When characters do things they make Skill rolls. This includes everything from swinging a sword to pitching a tent in the wilderness. To make skill rolls, characters roll d10s equal to their skill rating against static target numbers to see if they succeed or fail at an action. A crucial point here is they roll a number of d10 and take the single highest result, which is compared to the target number (TN). If it equals the TN, then it is a Success. If it is lower than the TN, then it is a failure. If it is result of 10, then something special happens.
In rare cases, characters roll their d10s against each other or opponents, and the person with the single highest result wins (this occurs in arm wrestling matches or races for example).
The number of d10 rolled for a skill is set by your Skill Ranking (usually 0-3). The Skill Ranking is the number of dots a character has in a given skill. Each of these dots equals one 10-sided die in a skill roll. So a character with two dots in Light Melee, rolls 2d10 any time he attacks with a dagger.
When characters have zero ranks in a skill, they can normally still use it, but must roll 2d10 and take the single lowest result.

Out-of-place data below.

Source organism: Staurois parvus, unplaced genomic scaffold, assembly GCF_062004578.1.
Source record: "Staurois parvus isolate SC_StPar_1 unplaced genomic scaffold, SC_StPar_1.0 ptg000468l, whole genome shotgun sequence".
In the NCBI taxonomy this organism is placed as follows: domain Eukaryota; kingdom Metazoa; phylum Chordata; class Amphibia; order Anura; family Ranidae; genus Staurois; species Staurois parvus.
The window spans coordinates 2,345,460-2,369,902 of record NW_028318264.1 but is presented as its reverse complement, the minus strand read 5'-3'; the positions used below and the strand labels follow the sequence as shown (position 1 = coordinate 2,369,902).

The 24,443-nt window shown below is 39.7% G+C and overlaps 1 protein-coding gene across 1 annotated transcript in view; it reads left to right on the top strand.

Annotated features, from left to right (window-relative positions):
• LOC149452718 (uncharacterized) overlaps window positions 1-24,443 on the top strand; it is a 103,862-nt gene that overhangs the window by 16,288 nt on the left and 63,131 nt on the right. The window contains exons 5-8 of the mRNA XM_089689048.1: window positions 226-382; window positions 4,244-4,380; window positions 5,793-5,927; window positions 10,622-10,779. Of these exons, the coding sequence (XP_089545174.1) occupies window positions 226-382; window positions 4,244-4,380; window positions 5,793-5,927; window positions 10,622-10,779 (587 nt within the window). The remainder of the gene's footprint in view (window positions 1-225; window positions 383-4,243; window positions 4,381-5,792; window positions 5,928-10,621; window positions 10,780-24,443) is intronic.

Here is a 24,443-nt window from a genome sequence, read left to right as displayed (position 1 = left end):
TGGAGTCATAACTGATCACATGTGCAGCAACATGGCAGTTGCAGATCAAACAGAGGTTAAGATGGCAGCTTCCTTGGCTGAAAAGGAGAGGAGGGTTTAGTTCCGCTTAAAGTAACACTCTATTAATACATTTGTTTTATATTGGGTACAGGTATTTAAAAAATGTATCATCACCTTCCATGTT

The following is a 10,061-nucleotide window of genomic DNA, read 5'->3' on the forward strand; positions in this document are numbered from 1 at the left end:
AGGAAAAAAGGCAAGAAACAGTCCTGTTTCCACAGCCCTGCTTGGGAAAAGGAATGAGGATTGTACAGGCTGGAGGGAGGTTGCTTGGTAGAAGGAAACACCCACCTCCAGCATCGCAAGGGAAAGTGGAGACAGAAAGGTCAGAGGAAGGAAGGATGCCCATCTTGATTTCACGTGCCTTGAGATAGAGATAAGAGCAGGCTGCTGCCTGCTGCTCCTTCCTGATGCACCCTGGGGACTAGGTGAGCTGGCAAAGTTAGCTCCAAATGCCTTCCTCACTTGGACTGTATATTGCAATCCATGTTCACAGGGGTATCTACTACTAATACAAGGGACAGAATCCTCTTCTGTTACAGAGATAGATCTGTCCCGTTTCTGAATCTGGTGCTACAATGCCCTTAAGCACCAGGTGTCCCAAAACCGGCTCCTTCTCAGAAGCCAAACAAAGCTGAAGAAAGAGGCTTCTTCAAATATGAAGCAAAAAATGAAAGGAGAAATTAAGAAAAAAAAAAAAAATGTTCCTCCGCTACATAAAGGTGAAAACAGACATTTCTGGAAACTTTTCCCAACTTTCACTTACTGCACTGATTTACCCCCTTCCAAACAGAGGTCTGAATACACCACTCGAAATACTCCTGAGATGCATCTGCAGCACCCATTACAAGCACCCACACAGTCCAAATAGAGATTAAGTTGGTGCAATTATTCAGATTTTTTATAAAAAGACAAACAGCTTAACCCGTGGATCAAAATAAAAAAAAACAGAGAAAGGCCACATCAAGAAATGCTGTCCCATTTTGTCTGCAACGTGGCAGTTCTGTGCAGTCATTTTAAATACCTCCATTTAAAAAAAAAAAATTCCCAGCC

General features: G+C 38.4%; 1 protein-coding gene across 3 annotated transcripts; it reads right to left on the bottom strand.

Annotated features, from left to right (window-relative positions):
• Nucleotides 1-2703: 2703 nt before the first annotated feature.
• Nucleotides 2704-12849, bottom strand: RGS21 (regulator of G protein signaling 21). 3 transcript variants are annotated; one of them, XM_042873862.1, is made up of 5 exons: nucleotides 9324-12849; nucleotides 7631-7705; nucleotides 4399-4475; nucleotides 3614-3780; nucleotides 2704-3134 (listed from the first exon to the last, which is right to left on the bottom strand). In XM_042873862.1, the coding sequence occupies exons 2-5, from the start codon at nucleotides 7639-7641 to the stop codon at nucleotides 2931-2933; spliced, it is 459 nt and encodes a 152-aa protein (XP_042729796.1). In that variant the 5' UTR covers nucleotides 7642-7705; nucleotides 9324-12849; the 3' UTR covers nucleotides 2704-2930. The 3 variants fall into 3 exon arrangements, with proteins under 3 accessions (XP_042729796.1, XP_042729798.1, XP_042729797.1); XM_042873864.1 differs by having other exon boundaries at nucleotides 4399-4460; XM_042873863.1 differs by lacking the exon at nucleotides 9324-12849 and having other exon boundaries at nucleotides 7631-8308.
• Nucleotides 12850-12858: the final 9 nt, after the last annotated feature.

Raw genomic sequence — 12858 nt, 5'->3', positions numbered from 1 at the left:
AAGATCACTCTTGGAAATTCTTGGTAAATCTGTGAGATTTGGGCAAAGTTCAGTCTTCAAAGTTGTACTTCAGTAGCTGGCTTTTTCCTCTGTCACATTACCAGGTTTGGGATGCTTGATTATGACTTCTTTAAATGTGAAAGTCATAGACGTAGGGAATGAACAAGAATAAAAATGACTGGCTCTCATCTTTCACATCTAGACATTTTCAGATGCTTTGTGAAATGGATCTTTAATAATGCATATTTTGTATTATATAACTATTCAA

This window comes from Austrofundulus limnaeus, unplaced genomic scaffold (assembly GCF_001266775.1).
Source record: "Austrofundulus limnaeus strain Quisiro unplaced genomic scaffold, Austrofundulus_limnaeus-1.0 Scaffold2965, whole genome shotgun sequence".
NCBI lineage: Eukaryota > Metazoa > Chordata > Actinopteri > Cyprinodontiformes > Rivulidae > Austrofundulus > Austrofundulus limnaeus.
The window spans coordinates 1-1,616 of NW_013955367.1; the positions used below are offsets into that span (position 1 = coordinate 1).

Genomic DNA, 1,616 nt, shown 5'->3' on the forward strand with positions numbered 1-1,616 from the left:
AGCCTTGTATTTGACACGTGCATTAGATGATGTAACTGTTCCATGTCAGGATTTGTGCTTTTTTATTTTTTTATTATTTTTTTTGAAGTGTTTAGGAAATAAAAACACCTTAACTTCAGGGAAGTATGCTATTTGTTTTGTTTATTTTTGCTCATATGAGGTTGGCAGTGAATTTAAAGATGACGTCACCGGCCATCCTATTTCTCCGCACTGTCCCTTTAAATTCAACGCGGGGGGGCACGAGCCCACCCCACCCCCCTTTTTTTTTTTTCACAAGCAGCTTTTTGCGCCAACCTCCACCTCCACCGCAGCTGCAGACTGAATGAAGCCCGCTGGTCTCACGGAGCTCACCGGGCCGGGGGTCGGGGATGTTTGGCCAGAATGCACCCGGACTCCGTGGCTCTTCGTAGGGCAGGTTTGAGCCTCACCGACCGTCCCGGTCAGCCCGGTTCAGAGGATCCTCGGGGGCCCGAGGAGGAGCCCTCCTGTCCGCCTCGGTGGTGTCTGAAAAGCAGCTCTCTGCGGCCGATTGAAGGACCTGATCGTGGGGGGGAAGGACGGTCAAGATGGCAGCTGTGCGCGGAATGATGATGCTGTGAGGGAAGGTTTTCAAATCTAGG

All skill rolls are made against Target Numbers. Characters need to meet or exceed Target Numbers to succeed at an action. When the Skill Roll is performed against another character, the Target Number is the target’s relevant Defense Rating (see CHAPTER TWO for details). When the skill is performed against the environment or objects, the Gamemaster sets the Target Number. Guidelines for setting Target Numbers are found in CHAPTER FIVE: RULES.
Character creation is a step-by step process described in CHAPTER TWO. Here we go over some of its basic components.
There are several different races to choose from in Gamandria. Almost all races can be sertori, except for ogres, who have no access to magic. The available races are: orcs, kobolds, humans, gru, hasri, halflings, dwarves, and elves.